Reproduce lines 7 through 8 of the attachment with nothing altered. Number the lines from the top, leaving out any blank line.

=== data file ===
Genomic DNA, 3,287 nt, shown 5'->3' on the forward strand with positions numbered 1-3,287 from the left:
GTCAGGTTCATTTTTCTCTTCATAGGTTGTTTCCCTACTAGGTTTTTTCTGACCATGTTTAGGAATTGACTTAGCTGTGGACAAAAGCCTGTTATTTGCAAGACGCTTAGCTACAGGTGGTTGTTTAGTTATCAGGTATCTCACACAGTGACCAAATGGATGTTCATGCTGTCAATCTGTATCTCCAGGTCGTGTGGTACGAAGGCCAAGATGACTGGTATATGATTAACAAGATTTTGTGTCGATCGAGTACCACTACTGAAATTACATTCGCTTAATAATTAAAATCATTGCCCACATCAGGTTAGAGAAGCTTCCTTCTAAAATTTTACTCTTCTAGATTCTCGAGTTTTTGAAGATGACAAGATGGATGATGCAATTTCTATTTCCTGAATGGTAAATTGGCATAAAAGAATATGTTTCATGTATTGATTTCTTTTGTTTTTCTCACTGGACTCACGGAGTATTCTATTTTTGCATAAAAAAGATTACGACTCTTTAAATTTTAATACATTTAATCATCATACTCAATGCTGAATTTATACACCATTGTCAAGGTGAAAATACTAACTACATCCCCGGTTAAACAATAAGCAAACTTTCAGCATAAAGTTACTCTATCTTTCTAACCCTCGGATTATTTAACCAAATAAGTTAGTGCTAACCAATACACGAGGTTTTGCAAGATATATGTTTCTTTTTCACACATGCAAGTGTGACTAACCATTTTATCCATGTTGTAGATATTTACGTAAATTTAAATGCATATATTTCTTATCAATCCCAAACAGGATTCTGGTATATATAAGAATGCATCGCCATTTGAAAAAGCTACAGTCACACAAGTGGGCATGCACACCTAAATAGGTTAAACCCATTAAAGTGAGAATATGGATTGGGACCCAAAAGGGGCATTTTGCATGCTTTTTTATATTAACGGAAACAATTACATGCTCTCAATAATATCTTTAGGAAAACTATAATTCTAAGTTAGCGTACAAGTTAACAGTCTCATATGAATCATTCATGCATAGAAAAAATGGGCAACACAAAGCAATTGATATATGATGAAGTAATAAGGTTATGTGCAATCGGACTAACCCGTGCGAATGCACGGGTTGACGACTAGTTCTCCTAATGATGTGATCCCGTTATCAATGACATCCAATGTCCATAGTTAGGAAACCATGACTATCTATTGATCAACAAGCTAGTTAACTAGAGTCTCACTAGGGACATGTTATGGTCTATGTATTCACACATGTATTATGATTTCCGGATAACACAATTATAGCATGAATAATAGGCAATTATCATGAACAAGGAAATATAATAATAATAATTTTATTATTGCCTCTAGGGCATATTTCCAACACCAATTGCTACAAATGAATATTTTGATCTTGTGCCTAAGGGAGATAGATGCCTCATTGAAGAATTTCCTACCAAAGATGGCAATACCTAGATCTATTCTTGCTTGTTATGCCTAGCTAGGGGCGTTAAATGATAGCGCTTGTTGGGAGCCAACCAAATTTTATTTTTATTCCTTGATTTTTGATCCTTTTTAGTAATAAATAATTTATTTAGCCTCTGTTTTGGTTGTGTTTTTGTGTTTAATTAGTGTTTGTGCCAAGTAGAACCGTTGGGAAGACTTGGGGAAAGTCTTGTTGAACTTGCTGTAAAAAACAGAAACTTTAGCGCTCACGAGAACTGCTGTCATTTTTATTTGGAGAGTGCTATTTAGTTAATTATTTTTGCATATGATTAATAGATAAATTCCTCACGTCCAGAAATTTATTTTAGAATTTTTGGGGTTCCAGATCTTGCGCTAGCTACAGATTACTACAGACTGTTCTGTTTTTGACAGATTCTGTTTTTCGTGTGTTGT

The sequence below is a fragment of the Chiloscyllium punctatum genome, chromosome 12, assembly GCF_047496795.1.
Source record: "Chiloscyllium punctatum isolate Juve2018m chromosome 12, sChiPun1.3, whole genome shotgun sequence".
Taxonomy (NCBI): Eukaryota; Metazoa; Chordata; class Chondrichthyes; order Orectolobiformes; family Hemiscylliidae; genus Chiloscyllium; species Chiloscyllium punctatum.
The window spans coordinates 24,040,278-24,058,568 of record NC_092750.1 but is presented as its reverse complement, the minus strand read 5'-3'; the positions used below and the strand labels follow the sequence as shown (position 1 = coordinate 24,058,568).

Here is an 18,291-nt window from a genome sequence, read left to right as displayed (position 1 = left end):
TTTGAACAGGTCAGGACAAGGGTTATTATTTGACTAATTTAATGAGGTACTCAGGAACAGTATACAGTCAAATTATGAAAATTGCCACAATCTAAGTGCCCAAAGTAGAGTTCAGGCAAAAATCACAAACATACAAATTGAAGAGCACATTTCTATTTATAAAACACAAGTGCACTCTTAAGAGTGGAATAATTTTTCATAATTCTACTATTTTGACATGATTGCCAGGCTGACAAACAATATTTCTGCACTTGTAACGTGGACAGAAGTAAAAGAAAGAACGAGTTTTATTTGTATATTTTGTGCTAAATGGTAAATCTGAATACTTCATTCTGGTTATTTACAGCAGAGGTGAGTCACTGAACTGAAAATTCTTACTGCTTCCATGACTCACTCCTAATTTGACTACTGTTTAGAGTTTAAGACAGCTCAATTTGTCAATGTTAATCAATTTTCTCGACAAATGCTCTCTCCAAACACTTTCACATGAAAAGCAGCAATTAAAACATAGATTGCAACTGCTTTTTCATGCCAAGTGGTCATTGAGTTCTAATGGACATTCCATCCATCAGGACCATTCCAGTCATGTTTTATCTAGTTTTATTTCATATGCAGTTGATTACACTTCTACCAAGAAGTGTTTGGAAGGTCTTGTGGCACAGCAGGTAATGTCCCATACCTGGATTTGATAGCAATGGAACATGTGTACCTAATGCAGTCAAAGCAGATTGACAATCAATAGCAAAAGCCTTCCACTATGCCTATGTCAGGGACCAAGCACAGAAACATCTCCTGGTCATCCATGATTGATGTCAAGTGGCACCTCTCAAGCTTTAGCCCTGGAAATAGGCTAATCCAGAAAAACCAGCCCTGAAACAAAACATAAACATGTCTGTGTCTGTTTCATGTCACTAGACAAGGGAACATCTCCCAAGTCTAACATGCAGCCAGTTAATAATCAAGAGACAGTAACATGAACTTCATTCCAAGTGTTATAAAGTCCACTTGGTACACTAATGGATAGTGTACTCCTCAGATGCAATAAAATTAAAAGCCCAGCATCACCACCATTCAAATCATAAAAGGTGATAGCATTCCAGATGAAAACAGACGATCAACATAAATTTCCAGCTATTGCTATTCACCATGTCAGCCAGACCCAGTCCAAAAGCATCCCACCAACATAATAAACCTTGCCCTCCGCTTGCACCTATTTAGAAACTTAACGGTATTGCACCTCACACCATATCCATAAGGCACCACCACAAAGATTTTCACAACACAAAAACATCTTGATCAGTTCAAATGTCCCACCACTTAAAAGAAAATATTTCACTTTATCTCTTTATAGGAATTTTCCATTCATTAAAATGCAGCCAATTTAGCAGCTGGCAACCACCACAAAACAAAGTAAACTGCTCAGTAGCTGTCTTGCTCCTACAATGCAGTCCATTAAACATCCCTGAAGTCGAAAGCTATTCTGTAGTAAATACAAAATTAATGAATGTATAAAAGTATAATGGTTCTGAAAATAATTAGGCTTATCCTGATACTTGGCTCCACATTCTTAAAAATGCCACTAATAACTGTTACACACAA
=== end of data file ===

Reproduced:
Here is an 18,291-nt window from a genome sequence, read left to right as displayed (position 1 = left end):
TTTGAACAGGTCAGGACAAGGGTTATTATTTGACTAATTTAATGAGGTACTCAGGAACAGTATACAGTCAAATTATGAAAATTGCCACAATCTAAGTGCCCAAAGTAGAGTTCAGGCAAAAATCACAAACATACAAATTGAAGAGCACATTTCTATTTATAAAACACAAGTGCACTCTTAAGAGTGGAATAATTTTTCATAATTCTACTATTTTGACATGATTGCCAGGCTGACAAACAATATTTCTGCACTTGTAACGTGGACAGAAGTAAAAGAAAGAACGAGTTTTATTTGTATATTTTGTGCTAAATGGTAAATCTGAATACTTCATTCTGGTTATTTACAGCAGAGGTGAGTCACTGAACTGAAAATTCTTACTGCTTCCATGACTCACTCCTAATTTGACTACTGTTTAGAGTTTAAGACAGCTCAATTTGTCAATGTTAATCAATTTTCTCGACAAATGCTCTCTCCAAACACTTTCACATGAAAAGCAGCAATTAAAACATAGATTGCAACTGCTTTTTCATGCCAAGTGGTCATTGAGTTCTAATGGACATTCCATCCATCAGGACCATTCCAGTCATGTTTTATCTAGTTTTATTTCATATGCAGTTGATTACACTTCTACCAAGAAGTGTTTGGAAGGTCTTGTGGCACAGCAGGTAATGTCCCATACCTGGATTTGATAGCAATGGAACATGTGTACCTAATGCAGTCAAAGCAGATTGACAATCAATAGCAAAAGCCTTCCACTATGCCTATGTCAGGGACCAAGCACAGAAACATCTCCTGGTCATCCATGATTGATGTCAAGTGGCACCTCTCAAGCTTTAGCCCTGGAAATAGGCTAATCCAGAAAAACCAGCCCTGAAACAAAACATAAACATGTCTGTGTCTGTTTCATGTCACTAGACAAGGGAACATCTCCCAAGTCTAACATGCAGCCAGTTAATAATCAAGAGACAGTAACATGAACTTCATTCCAAGTGTTATAAAGTCCACTTGGTACACTAATGGATAGTGTACTCCTCAGATGCAATAAAATTAAAAGCCCAGCATCACCACCATTCAAATCATAAAAGGTGATAGCATTCCAGATGAAAACAGACGATCAACATAAATTTCCAGCTATTGCTATTCACCATGTCAGCCAGACCCAGTCCAAAAGCATCCCACCAACATAATAAACCTTGCCCTCCGCTTGCACCTATTTAGAAACTTAACGGTATTGCACCTCACACCATATCCATAAGGCACCACCACAAAGATTTTCACAACACAAAAACATCTTGATCAGTTCAAATGTCCCACCACTTAAAAGAAAATATTTCACTTTATCTCTTTATAGGAATTTTCCATTCATTAAAATGCAGCCAATTTAGCAGCTGGCAACCACCACAAAACAAAGTAAACTGCTCAGTAGCTGTCTTGCTCCTACAATGCAGTCCATTAAACATCCCTGAAGTCGAAAGCTATTCTGTAGTAAATACAAAATTAATGAATGTATAAAAGTATAATGGTTCTGAAAATAATTAGGCTTATCCTGATACTTGGCTCCACATTCTTAAAAATGCCACTAATAACTGTTACACACAA